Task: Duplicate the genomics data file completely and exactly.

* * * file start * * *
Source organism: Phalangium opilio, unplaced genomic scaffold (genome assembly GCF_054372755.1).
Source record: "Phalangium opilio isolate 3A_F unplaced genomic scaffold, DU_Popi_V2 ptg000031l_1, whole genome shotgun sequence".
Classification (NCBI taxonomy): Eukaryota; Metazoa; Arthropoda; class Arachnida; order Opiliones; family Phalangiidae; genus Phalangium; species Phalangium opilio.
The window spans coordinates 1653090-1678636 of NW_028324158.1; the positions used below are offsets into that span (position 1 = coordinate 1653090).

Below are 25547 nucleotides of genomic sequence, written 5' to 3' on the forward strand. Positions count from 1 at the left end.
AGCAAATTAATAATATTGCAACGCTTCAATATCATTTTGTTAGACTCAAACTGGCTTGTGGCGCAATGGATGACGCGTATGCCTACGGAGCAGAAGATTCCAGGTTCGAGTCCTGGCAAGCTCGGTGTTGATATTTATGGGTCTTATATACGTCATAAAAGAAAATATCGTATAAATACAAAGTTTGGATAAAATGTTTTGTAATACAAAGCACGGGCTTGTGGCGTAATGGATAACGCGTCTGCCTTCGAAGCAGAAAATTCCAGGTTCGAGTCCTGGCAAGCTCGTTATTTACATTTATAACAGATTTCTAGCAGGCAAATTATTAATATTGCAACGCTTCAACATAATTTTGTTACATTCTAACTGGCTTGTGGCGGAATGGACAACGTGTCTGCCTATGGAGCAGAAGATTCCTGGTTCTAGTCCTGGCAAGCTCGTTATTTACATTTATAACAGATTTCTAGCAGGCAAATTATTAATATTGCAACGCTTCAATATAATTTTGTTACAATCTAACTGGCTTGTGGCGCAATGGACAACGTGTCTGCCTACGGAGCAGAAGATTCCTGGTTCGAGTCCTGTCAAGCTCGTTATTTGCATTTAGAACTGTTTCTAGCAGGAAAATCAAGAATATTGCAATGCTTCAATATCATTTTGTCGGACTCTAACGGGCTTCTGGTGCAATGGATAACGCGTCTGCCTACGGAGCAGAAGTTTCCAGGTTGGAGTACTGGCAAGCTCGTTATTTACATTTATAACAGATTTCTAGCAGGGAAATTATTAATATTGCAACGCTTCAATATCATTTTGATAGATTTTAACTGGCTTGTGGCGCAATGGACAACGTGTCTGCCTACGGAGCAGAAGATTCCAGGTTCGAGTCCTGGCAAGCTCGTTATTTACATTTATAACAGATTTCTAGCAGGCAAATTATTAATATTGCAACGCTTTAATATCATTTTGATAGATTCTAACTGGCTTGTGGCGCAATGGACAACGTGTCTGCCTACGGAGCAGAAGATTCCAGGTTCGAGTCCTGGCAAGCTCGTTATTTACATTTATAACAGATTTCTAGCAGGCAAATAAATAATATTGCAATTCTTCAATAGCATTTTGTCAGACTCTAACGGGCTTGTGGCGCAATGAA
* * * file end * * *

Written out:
Source organism: Phalangium opilio, unplaced genomic scaffold (genome assembly GCF_054372755.1).
Source record: "Phalangium opilio isolate 3A_F unplaced genomic scaffold, DU_Popi_V2 ptg000031l_1, whole genome shotgun sequence".
Classification (NCBI taxonomy): Eukaryota; Metazoa; Arthropoda; class Arachnida; order Opiliones; family Phalangiidae; genus Phalangium; species Phalangium opilio.
The window spans coordinates 1653090-1678636 of NW_028324158.1; the positions used below are offsets into that span (position 1 = coordinate 1653090).

Below are 25547 nucleotides of genomic sequence, written 5' to 3' on the forward strand. Positions count from 1 at the left end.
AGCAAATTAATAATATTGCAACGCTTCAATATCATTTTGTTAGACTCAAACTGGCTTGTGGCGCAATGGATGACGCGTATGCCTACGGAGCAGAAGATTCCAGGTTCGAGTCCTGGCAAGCTCGGTGTTGATATTTATGGGTCTTATATACGTCATAAAAGAAAATATCGTATAAATACAAAGTTTGGATAAAATGTTTTGTAATACAAAGCACGGGCTTGTGGCGTAATGGATAACGCGTCTGCCTTCGAAGCAGAAAATTCCAGGTTCGAGTCCTGGCAAGCTCGTTATTTACATTTATAACAGATTTCTAGCAGGCAAATTATTAATATTGCAACGCTTCAACATAATTTTGTTACATTCTAACTGGCTTGTGGCGGAATGGACAACGTGTCTGCCTATGGAGCAGAAGATTCCTGGTTCTAGTCCTGGCAAGCTCGTTATTTACATTTATAACAGATTTCTAGCAGGCAAATTATTAATATTGCAACGCTTCAATATAATTTTGTTACAATCTAACTGGCTTGTGGCGCAATGGACAACGTGTCTGCCTACGGAGCAGAAGATTCCTGGTTCGAGTCCTGTCAAGCTCGTTATTTGCATTTAGAACTGTTTCTAGCAGGAAAATCAAGAATATTGCAATGCTTCAATATCATTTTGTCGGACTCTAACGGGCTTCTGGTGCAATGGATAACGCGTCTGCCTACGGAGCAGAAGTTTCCAGGTTGGAGTACTGGCAAGCTCGTTATTTACATTTATAACAGATTTCTAGCAGGGAAATTATTAATATTGCAACGCTTCAATATCATTTTGATAGATTTTAACTGGCTTGTGGCGCAATGGACAACGTGTCTGCCTACGGAGCAGAAGATTCCAGGTTCGAGTCCTGGCAAGCTCGTTATTTACATTTATAACAGATTTCTAGCAGGCAAATTATTAATATTGCAACGCTTTAATATCATTTTGATAGATTCTAACTGGCTTGTGGCGCAATGGACAACGTGTCTGCCTACGGAGCAGAAGATTCCAGGTTCGAGTCCTGGCAAGCTCGTTATTTACATTTATAACAGATTTCTAGCAGGCAAATAAATAATATTGCAATTCTTCAATAGCATTTTGTCAGACTCTAACGGGCTTGTGGCGCAATGAA